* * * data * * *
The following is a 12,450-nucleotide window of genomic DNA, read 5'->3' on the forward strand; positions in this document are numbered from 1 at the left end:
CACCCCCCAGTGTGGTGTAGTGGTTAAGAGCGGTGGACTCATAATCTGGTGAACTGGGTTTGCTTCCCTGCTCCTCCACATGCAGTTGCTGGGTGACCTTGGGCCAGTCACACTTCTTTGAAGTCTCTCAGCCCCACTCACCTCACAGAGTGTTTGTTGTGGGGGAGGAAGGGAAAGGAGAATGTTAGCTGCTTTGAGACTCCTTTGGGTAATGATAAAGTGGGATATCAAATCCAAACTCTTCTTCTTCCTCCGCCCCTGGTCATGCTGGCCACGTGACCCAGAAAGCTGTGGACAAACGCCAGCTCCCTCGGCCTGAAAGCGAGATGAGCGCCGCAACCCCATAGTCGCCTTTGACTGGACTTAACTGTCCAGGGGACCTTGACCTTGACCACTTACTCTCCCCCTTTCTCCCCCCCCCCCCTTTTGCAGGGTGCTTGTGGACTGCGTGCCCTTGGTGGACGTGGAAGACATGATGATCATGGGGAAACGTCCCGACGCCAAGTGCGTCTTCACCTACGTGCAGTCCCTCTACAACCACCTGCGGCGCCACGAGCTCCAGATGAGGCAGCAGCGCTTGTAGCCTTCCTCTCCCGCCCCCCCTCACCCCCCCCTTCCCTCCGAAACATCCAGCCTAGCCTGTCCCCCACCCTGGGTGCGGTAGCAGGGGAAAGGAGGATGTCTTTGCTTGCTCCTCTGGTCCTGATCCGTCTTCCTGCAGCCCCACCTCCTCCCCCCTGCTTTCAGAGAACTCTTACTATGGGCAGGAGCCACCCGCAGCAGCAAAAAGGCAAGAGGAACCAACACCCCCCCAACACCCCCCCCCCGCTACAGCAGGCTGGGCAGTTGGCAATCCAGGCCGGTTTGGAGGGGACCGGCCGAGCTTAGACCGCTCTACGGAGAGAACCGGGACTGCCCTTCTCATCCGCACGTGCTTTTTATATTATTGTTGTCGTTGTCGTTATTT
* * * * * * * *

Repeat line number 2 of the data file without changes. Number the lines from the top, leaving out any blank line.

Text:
CACCCCCCAGTGTGGTGTAGTGGTTAAGAGCGGTGGACTCATAATCTGGTGAACTGGGTTTGCTTCCCTGCTCCTCCACATGCAGTTGCTGGGTGACCTTGGGCCAGTCACACTTCTTTGAAGTCTCTCAGCCCCACTCACCTCACAGAGTGTTTGTTGTGGGGGAGGAAGGGAAAGGAGAATGTTAGCTGCTTTGAGACTCCTTTGGGTAATGATAAAGTGGGATATCAAATCCAAACTCTTCTTCTTCCTCCGCCCCTGGTCATGCTGGCCACGTGACCCAGAAAGCTGTGGACAAACGCCAGCTCCCTCGGCCTGAAAGCGAGATGAGCGCCGCAACCCCATAGTCGCCTTTGACTGGACTTAACTGTCCAGGGGACCTTGACCTTGACCACTTACTCTCCCCCTTTCTCCCCCCCCCCCCTTTTGCAGGGTGCTTGTGGACTGCGTGCCCTTGGTGGACGTGGAAGACATGATGATCATGGGGAAACGTCCCGACGCCAAGTGCGTCTTCACCTACGTGCAGTCCCTCTACAACCACCTGCGGCGCCACGAGCTCCAGATGAGGCAGCAGCGCTTGTAGCCTTCCTCTCCCGCCCCCCCTCACCCCCCCCTTCCCTCCGAAACATCCAGCCTAGCCTGTCCCCCACCCTGGGTGCGGTAGCAGGGGAAAGGAGGATGTCTTTGCTTGCTCCTCTGGTCCTGATCCGTCTTCCTGCAGCCCCACCTCCTCCCCCCTGCTTTCAGAGAACTCTTACTATGGGCAGGAGCCACCCGCAGCAGCAAAAAGGCAAGAGGAACCAACACCCCCCCAACACCCCCCCCCCGCTACAGCAGGCTGGGCAGTTGGCAATCCAGGCCGGTTTGGAGGGGACCGGCCGAGCTTAGACCGCTCTACGGAGAGAACCGGGACTGCCCTTCTCATCCGCACGTGCTTTTTATATTATTGTTGTCGTTGTCGTTATTT